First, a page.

What if just thinking about lifting weights, taking a bath or stretching could give you the same effects as going to the gym? Too good to be true?? Maybe! But some recent studies have concluded that mental imagery can actually make your muscles stronger. Not from the muscle actually growing larger but from the fact that more muscle fiber is recruited after imagining yourself exercising, making you stronger without actually doing the exercise!
Another studyfound raising your body temperature by one degree by taking a warm bath (and also as you do in exercise) can help lower blood sugar levels and burn calories as efficiently as a 30 minute walk! Dinner in the bathtub anyone?
Lastly, it was found that lightly stretching after meals assisted or on your own, could lower blood sugar levels by up to 23% (similar to regular exercise). Stretching seems to replicate the tension on the muscle, like exercise and allows the body to move sugar from the blood stream into the cells.
We definitely do not recommend doing these activities in lieu of your daily exercise, but what if we added these ideas to our daily routines? Could we burn more calories and balance blood sugar levels more effectively?? Could adding these habits to someone’s life that is unable to exercise or injured help improve their health? Might be something to try!
Kara Fitzgerald, ND, received her doctor of naturopathic medicine degree from the National University of Natural Medicine in Portland, Oregon. She completed the first Counsel on Naturopathic Medicine-accredited post-doctorate position in nutritional biochemistry and laboratory science at Metametrix Clinical Laboratory under the direction of Richard Lord, PhD. Her residency was completed at Progressive Medical Center, a large, integrative medical practice in Atlanta, Georgia.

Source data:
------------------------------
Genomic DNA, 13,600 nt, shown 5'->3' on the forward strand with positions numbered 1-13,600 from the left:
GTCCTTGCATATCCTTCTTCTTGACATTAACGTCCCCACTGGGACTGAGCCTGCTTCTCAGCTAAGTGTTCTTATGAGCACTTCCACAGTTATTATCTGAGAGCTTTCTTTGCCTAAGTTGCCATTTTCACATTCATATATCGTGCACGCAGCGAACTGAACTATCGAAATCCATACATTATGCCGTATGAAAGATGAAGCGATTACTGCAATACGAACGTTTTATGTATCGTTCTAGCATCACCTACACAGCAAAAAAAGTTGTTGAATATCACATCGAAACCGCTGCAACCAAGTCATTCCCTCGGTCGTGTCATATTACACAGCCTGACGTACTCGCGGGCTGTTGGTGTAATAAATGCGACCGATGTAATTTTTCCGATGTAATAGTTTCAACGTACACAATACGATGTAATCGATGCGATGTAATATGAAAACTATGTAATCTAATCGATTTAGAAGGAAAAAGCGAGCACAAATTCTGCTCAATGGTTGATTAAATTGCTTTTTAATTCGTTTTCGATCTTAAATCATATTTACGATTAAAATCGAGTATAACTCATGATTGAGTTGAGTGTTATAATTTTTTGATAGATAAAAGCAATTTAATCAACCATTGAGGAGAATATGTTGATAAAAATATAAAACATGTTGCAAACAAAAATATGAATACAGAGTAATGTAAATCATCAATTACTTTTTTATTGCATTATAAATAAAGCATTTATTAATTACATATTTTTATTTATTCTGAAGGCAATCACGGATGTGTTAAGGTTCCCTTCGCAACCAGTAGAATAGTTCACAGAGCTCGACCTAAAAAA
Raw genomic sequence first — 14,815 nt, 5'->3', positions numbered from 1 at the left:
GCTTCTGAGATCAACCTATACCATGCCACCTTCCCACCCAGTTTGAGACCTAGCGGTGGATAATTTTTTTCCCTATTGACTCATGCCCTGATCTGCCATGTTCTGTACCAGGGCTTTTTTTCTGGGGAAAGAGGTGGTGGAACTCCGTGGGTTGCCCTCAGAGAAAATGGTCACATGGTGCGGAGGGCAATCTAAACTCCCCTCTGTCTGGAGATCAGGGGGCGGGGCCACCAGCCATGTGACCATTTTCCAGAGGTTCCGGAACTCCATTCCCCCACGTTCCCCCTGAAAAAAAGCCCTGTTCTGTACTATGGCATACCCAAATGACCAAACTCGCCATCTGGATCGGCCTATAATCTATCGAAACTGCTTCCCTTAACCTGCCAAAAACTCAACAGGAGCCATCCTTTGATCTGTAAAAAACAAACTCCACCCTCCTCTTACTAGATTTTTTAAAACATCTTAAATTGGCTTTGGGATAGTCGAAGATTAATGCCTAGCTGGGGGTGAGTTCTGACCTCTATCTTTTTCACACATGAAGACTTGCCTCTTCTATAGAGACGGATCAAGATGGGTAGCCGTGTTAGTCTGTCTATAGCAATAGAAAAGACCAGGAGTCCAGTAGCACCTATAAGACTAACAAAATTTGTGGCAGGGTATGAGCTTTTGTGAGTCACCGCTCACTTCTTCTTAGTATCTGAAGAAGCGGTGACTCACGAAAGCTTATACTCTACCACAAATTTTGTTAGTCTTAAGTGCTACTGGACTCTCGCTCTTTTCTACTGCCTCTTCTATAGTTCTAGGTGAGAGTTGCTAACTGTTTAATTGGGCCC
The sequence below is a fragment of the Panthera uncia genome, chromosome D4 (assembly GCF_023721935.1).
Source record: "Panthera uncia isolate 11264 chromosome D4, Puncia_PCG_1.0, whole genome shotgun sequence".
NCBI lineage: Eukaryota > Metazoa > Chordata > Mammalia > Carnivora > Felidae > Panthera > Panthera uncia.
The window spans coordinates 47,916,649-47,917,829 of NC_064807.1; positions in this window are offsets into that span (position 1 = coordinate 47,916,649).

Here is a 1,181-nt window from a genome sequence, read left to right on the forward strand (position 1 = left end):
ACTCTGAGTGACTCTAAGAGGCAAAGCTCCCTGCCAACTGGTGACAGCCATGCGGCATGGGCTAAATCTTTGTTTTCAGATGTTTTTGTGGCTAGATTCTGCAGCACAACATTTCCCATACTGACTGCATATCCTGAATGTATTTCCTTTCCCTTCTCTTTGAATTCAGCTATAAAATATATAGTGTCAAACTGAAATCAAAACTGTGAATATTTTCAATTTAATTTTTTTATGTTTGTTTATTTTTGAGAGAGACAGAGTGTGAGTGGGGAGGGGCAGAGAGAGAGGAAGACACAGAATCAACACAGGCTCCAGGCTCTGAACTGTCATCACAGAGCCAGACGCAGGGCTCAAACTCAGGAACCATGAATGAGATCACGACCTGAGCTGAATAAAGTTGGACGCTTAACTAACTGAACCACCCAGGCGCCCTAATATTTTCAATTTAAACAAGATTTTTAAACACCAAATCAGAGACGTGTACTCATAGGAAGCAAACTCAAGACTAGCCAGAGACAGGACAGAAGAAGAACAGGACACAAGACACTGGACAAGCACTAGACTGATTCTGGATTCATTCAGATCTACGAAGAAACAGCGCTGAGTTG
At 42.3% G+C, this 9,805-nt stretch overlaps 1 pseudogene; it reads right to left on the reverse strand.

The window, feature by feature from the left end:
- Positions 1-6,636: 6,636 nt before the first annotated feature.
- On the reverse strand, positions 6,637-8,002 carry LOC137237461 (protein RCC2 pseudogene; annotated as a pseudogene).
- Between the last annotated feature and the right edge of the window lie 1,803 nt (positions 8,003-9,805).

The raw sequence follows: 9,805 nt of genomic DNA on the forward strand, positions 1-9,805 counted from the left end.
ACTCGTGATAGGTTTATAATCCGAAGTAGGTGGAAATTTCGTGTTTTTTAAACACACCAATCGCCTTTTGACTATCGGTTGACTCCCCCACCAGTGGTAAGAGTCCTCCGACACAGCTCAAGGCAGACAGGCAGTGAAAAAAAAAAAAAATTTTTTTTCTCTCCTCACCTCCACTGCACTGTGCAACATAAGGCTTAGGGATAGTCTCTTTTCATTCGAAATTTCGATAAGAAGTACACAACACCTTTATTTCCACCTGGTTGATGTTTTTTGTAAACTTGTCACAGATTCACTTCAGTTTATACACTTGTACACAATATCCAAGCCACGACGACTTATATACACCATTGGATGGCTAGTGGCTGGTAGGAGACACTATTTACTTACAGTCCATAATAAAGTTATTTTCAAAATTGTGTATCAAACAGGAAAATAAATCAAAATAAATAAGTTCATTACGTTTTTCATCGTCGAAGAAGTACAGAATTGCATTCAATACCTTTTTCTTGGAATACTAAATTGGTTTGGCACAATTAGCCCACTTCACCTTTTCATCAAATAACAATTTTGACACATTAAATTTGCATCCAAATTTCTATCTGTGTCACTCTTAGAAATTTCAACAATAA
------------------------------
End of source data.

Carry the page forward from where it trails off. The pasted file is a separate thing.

Dr. Fitzgerald is the lead author and editor of Case Studies in Integrative and Functional Medicine and is a contributing author to Laboratory Evaluations for Integrative and Functional Medicine and the Institute for Functional Medicine (IFM)’s Textbook for Functional Medicine. With the Helfgott Research Institute, Dr. Fitzgerald is actively engaged in clinical research on the DNA methylome using a diet and lifestyle intervention developed in her practice. The first publication from the study focuses on reversal of biological aging and was published 04-12-2021 in the journal Aging. She has published a consumer book titled Younger You as well as a companion cookbook, Better Broths and Healing Tonics and has an application-based Younger You Program, based on the study.
Dr. Fitzgerald is on the faculty at IFM, is an IFM Certified Practitioner and lectures globally on functional medicine. She runs a Functional Nutrition Residency program, and maintains a podcast series, New Frontiers in Functional Medicine and an active blog on her website, www.drkarafitzgerald.com. Her clinical practice is in Sandy Hook, Connecticut.
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